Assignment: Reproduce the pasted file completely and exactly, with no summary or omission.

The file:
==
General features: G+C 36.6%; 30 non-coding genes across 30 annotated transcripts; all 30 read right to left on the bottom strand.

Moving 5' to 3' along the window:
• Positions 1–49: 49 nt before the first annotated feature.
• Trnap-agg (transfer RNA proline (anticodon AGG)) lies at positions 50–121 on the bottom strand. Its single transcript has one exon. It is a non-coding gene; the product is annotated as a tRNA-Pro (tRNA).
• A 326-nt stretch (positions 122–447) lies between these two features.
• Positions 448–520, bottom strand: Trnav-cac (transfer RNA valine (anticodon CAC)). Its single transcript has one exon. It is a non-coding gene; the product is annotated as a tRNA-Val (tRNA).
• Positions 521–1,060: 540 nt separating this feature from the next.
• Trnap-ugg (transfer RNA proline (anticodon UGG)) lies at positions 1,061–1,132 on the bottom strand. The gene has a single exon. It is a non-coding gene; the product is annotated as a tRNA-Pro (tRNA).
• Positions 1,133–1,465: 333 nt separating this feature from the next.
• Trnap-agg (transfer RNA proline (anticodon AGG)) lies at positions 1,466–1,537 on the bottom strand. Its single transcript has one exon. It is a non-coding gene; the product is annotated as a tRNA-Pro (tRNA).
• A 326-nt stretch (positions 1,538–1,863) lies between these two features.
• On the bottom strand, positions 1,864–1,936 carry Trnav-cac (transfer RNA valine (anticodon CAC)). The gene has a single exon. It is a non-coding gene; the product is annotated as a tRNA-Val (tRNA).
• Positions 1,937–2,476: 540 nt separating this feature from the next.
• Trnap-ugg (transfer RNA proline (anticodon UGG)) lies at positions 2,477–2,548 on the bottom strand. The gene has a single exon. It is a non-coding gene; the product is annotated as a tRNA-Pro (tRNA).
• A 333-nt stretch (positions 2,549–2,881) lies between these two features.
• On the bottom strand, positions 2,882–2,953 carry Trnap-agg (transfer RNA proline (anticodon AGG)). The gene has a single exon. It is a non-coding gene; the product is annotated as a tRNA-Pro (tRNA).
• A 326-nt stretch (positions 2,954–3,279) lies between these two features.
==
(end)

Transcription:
General features: G+C 36.6%; 30 non-coding genes across 30 annotated transcripts; all 30 read right to left on the bottom strand.

Moving 5' to 3' along the window:
• Positions 1–49: 49 nt before the first annotated feature.
• Trnap-agg (transfer RNA proline (anticodon AGG)) lies at positions 50–121 on the bottom strand. Its single transcript has one exon. It is a non-coding gene; the product is annotated as a tRNA-Pro (tRNA).
• A 326-nt stretch (positions 122–447) lies between these two features.
• Positions 448–520, bottom strand: Trnav-cac (transfer RNA valine (anticodon CAC)). Its single transcript has one exon. It is a non-coding gene; the product is annotated as a tRNA-Val (tRNA).
• Positions 521–1,060: 540 nt separating this feature from the next.
• Trnap-ugg (transfer RNA proline (anticodon UGG)) lies at positions 1,061–1,132 on the bottom strand. The gene has a single exon. It is a non-coding gene; the product is annotated as a tRNA-Pro (tRNA).
• Positions 1,133–1,465: 333 nt separating this feature from the next.
• Trnap-agg (transfer RNA proline (anticodon AGG)) lies at positions 1,466–1,537 on the bottom strand. Its single transcript has one exon. It is a non-coding gene; the product is annotated as a tRNA-Pro (tRNA).
• A 326-nt stretch (positions 1,538–1,863) lies between these two features.
• On the bottom strand, positions 1,864–1,936 carry Trnav-cac (transfer RNA valine (anticodon CAC)). The gene has a single exon. It is a non-coding gene; the product is annotated as a tRNA-Val (tRNA).
• Positions 1,937–2,476: 540 nt separating this feature from the next.
• Trnap-ugg (transfer RNA proline (anticodon UGG)) lies at positions 2,477–2,548 on the bottom strand. The gene has a single exon. It is a non-coding gene; the product is annotated as a tRNA-Pro (tRNA).
• A 333-nt stretch (positions 2,549–2,881) lies between these two features.
• On the bottom strand, positions 2,882–2,953 carry Trnap-agg (transfer RNA proline (anticodon AGG)). The gene has a single exon. It is a non-coding gene; the product is annotated as a tRNA-Pro (tRNA).
• A 326-nt stretch (positions 2,954–3,279) lies between these two features.